Cries for help are all too common on social media. The next time you see one on Instagram, though, you’ll be able to do something about it. Facebook Inc.’s Instagram has introduced a tool aimed to prevent suicide, self-harm and eating disorders by providing timely help to those in need.
Instagram’s approach relies on its users rather than algorithms to flag posts. If you think a post looks like a threat of suicide or other self-injury, you can anonymously report that post.
“We have teams working around the world, 24/7, who review these reports,” said Instagram spokeswoman Marni Tomljanovic. “They prioritize the most serious reports and respond quickly. If someone on Instagram sees a direct threat of suicide or self-injury, we encourage them to contact local emergency services immediately.”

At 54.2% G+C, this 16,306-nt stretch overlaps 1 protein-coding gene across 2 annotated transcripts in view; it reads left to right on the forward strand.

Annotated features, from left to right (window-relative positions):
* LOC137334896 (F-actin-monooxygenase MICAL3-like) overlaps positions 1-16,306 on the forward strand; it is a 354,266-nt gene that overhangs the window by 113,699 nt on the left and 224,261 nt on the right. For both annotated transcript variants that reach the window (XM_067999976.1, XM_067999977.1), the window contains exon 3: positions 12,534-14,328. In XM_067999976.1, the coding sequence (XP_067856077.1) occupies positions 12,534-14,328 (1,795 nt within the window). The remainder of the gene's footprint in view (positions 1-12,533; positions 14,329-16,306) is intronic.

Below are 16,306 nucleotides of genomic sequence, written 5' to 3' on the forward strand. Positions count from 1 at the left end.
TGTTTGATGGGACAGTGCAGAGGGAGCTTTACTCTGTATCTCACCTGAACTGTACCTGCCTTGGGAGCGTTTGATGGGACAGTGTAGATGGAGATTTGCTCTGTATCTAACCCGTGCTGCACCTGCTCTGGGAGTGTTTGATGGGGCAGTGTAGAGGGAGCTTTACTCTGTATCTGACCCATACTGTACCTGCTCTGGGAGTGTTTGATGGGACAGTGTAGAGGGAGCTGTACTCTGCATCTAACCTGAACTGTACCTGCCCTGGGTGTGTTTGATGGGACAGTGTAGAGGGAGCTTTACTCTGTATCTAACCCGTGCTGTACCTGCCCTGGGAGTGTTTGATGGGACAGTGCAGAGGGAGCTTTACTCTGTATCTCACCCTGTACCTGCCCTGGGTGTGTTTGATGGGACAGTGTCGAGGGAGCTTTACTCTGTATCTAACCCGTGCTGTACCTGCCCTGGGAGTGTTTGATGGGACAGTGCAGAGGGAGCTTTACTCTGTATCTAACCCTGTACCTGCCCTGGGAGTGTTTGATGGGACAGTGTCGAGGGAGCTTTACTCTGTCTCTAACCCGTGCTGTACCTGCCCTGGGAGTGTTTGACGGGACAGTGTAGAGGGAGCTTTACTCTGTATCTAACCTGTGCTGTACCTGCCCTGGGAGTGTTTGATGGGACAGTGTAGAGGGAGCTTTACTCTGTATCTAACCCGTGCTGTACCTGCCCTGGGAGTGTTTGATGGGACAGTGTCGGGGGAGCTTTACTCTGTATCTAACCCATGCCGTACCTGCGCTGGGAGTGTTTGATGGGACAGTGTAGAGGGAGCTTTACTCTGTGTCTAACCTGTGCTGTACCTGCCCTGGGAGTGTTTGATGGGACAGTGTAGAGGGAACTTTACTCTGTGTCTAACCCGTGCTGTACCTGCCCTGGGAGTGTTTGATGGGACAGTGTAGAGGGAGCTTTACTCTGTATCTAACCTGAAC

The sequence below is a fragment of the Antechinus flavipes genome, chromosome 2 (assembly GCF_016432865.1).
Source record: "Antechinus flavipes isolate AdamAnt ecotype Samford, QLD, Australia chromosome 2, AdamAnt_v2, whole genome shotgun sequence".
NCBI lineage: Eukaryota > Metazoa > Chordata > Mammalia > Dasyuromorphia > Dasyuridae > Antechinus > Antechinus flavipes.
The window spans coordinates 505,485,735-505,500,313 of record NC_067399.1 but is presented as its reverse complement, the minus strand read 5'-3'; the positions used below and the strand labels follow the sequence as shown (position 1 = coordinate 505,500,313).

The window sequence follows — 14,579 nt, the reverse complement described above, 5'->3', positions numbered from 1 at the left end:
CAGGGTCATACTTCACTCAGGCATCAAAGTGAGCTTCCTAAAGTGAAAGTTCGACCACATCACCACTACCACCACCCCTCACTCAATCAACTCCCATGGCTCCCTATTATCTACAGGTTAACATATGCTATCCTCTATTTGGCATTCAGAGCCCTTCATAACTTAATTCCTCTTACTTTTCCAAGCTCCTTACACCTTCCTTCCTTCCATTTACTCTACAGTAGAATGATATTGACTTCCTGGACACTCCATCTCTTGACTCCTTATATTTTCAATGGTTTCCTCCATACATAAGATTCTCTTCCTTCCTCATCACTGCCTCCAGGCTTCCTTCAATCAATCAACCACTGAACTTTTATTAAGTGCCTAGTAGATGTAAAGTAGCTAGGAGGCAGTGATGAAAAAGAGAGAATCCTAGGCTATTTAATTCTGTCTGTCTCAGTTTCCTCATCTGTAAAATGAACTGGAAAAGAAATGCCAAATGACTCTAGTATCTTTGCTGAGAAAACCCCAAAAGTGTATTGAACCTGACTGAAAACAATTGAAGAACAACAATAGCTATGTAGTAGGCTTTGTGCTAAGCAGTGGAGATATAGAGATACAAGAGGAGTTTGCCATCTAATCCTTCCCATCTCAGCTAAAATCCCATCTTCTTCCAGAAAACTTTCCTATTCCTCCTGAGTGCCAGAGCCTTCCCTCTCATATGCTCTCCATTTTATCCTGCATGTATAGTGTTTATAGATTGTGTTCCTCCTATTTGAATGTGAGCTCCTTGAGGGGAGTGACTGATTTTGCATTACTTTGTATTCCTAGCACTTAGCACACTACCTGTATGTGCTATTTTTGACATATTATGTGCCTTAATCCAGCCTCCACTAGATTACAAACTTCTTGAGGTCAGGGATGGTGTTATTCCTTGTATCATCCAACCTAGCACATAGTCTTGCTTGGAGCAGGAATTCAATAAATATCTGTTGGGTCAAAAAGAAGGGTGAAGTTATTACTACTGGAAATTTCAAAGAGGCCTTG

Every flagged post is reviewed by Instagram’s team. If it agrees that it could be a threat of suicide or self-injury, the user who posted it will see a notification that says “Can we help?” with a message reading, “Someone saw one of your posts and thinks you might be going through a difficult time. If you need support, we’d like to help.”
This prompt also offers three options: “Talk to a friend,” “Contact a helpline” and “Get tips and support.” Instagram says it has partnerships with more than 40 different organizations around the world that specialize in offering support services to people who are contemplating suicide and other self harm.
Among the groups Instagram is working with are the National Suicide Prevention Lifeline, the National Eating Disorders Association, Save.org and Samaritans.
“We also consulted with people with real-life experience with eating disorders, self-injury or suicide,” Ms. Tomljanovic said. “We listen to mental health experts when they tell us that outreach from a loved one can make a real difference for those who may be in distress. At the same time, we understand friends and family often want to offer support but don’t know how best to reach out.”